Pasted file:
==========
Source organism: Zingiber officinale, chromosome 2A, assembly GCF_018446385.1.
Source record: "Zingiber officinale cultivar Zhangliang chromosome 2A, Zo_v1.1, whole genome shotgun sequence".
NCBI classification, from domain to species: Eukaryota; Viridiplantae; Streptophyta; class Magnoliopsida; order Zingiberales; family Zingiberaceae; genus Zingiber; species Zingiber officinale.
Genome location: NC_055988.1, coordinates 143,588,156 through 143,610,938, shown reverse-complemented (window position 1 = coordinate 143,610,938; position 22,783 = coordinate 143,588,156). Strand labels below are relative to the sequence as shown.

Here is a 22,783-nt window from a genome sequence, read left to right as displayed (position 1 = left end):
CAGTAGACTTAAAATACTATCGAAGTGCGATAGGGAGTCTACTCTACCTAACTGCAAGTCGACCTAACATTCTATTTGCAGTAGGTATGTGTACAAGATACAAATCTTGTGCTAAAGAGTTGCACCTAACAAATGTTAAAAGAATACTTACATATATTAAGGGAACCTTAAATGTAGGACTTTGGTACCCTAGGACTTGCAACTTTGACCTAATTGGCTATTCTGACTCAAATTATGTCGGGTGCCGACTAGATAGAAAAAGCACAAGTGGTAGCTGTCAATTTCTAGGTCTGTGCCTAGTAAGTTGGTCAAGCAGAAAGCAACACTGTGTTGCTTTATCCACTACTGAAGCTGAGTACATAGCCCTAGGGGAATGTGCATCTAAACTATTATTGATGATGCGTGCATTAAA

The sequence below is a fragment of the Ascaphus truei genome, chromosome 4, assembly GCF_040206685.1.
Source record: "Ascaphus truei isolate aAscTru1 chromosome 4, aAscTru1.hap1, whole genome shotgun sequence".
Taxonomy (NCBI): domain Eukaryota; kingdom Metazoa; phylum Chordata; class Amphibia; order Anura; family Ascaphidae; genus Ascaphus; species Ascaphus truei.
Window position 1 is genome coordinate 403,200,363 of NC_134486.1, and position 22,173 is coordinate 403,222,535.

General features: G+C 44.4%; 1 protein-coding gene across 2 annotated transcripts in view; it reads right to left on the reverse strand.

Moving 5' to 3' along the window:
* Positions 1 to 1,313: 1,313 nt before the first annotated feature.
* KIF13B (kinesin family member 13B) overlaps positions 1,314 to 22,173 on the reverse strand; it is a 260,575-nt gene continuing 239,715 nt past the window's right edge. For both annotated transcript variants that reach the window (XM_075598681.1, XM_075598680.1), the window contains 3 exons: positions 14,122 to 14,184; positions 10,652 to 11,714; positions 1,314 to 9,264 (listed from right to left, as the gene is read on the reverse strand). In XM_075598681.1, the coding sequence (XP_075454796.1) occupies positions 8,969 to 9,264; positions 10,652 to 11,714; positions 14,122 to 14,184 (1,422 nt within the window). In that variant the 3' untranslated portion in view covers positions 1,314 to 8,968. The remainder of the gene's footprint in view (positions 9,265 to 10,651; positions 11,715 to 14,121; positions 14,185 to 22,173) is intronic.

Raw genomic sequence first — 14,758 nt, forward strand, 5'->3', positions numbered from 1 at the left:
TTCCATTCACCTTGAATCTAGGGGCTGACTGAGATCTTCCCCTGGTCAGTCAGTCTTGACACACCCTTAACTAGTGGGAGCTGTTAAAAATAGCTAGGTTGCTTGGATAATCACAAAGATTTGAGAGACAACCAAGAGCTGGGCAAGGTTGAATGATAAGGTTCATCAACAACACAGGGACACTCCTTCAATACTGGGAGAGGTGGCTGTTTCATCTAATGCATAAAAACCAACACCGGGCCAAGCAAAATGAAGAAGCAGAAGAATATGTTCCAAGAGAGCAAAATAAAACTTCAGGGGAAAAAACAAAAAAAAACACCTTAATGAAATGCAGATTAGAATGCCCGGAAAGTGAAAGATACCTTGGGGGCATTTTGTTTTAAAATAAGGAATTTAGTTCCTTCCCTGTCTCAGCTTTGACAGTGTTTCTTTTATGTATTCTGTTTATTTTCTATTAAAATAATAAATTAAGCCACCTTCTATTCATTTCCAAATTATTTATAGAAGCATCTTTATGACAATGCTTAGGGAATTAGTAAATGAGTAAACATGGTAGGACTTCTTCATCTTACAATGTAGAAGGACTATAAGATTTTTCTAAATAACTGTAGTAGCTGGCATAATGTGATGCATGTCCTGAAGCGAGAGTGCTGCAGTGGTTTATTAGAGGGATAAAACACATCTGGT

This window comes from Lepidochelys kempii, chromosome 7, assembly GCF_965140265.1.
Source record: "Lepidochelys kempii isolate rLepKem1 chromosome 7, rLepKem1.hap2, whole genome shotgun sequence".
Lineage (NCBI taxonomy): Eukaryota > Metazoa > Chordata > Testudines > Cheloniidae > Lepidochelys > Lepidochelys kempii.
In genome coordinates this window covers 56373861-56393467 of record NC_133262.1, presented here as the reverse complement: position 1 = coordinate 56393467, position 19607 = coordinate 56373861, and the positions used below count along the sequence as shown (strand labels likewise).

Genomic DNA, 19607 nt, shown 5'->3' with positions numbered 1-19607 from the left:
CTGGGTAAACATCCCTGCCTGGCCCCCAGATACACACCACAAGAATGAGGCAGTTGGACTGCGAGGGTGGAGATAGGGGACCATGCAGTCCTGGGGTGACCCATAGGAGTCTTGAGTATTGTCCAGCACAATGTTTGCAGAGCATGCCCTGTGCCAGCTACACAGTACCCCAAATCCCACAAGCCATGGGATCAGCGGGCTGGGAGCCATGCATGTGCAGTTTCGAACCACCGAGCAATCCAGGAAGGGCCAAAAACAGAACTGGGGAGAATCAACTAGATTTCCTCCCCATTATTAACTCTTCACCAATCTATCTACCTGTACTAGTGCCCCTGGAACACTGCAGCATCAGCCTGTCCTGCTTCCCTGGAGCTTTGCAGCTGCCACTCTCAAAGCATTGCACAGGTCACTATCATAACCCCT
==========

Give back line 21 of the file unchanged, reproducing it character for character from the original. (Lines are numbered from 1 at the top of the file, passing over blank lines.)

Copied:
Genomic DNA, 19607 nt, shown 5'->3' with positions numbered 1-19607 from the left: